With so many attorneys working through a court system at a pace often defying logic, members of the profession face numerous professional and personal challenges. A Connecticut attorney who entered his field in somewhat less complex times has been instrumental in giving back by reaching out to lawyers who are experiencing addiction and mental health problems in his state.
“The economic challenges for lawyers today are far greater,” says William Leary, 72. “A lot are just not making it.”
Leary defied odds himself early in his career, as heavy drinking behavior that had started during his school days continued over the course of a career as a private-practice attorney and probate judge. A Thanksgiving weekend binge in the mid-1970s, followed by three hospitalizations for pancreatitis by the end of that decade, would eventually lead him to a 12-Step group and sobriety in 1981.
Much of Leary's service to others since that time has taken the form of growth in the Connecticut organization Lawyers Concerned for Lawyers, from a somewhat informal outreach service into a full-fledged lawyer assistance program in the state.
“We're now a broad-based lawyer assistance program that is based on the [American Bar Association] model; we also focus on mental health issues,” says Leary. “We get a number of referrals from the courts-all of the judges in the state are aware of us.”
Lawyers Concerned for Lawyers started in Connecticut as a narrowly defined organization sponsored by the state bar association, offering a weekly 12-Step meeting and a hotline for attorneys in crisis. A visit by Leary to a national meeting of lawyer assistance programs in 1998 convinced him that the profession in his state needed to do so much more.
That realization would launch a multi-year process of persuading justice system officials and legislators in the state to embrace a broader-based assistance program. State legislators would open up an important source of funding for the effort, agreeing to allow an enacted increase in the client security fund fees paid by all lawyers in the state to be used to finance expanded lawyer assistance services.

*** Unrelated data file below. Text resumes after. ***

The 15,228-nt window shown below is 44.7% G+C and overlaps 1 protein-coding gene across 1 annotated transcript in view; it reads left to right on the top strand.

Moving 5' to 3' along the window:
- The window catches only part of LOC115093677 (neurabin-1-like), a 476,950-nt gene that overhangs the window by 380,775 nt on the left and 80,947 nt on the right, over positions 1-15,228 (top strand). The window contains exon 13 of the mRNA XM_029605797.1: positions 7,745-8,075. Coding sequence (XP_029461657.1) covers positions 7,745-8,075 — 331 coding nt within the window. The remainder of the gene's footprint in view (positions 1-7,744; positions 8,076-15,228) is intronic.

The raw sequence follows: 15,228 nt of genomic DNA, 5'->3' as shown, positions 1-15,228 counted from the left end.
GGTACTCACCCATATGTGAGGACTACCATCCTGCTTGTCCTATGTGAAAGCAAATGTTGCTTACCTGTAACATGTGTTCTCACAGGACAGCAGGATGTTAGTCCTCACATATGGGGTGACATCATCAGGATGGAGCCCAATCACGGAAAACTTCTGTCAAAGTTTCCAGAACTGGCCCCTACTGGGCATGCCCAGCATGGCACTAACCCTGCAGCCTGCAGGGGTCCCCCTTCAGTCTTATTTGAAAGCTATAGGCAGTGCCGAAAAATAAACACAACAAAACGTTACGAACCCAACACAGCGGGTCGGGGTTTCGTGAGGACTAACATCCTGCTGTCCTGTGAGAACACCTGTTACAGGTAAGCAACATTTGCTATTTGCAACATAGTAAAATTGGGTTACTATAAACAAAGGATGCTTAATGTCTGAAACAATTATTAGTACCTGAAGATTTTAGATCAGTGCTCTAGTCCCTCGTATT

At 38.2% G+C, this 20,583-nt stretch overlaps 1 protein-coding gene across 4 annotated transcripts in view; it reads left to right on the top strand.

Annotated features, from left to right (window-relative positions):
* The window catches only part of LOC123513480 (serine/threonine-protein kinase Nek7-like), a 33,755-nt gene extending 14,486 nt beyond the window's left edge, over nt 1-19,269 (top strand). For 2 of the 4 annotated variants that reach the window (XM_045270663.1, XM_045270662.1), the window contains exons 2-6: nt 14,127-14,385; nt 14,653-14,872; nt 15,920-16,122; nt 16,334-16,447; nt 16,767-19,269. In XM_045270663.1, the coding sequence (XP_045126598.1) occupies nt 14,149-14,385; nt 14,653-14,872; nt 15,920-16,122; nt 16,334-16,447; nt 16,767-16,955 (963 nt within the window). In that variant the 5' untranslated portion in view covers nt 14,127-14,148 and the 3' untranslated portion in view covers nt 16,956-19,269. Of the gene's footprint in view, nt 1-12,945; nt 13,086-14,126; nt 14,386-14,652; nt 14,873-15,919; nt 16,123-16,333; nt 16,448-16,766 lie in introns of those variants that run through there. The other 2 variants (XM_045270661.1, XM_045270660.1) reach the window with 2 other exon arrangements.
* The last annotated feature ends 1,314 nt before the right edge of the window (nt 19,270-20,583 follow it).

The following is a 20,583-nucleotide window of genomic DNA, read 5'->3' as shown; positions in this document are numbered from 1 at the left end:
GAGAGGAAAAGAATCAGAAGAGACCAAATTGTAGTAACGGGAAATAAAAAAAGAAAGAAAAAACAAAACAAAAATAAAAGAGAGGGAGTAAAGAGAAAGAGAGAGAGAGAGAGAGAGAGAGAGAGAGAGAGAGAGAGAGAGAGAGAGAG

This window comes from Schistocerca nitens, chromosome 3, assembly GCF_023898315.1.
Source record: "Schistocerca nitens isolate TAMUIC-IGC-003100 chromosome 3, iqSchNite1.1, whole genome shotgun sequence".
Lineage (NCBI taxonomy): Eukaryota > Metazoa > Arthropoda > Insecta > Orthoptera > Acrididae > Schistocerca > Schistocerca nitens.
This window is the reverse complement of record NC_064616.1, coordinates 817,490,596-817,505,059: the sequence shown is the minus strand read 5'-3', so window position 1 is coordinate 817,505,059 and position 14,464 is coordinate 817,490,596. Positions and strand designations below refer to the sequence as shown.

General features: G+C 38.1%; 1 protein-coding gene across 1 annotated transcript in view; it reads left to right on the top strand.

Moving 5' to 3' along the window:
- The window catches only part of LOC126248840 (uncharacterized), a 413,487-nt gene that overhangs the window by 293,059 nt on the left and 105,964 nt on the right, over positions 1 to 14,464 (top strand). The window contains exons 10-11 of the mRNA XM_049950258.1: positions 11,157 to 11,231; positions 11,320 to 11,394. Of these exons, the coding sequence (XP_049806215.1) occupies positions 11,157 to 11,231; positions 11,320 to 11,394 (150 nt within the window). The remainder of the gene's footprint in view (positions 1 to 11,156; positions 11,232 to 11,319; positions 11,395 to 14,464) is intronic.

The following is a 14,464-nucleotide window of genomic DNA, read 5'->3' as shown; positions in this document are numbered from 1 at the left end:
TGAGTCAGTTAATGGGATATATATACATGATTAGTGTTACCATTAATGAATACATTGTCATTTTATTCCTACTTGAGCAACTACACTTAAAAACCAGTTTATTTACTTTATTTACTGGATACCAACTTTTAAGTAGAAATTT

“With most of our clientele, we try to get them into a 12-Step program,” says Leary. “We do an assessment. We can't provide medical services, and we're not involved in disciplining people.”
The organization's mission also incorporates mental health issues now, a factor that Leary sees as critically important when working with this professional group. “What we're seeing is a lot of depression and anxiety, oftentimes co-occurring with substance use,” he says.
The program's services to attorneys are guaranteed to be confidential, and the program does not issue any type of progress report back to the referring court official or other party. “A lot of times, law partners or colleagues will refer someone,” Leary says.
Leary, who also served as a Connecticut state legislator in the late 1960s, is largely retired from law practice. He still attends the same weekly 12-Step meeting he first joined more than 30 years ago. Other passions include the athletic programs at Providence College, his undergraduate alma mater, where a room in the college's athletic complex is named after him.
When Leary graduated from law school in the 1960s, it was easy for someone such as him with a small-town upbringing to get hired at a prominent local firm, he recalls. He built a successful practice while continuing his heavy drinking behavior that had started in his college years. In essence, he believes he was the classic high-functioning alcoholic that is referred to so much in today's literature.
Leary once considered admitting himself to a residential treatment program, but changed his mind. He didn't believe visiting a psychiatrist was the answer for him either, but he did receive important advice from a physician who himself had been in treatment. That individual led him to a 12-Step group that ultimately helped him change course.
“I owe my life to him and to that group,” Leary says.
Leary believes there are so many more lawyers who need help today, saying that the extent of substance use problems in the profession far exceeds the rates seen in the general population.
“There is a lot of pressure on the profession,” he says, and thus he believes his work and that of his colleagues must continue.
Addiction Professional 2011 July-August;9(4):88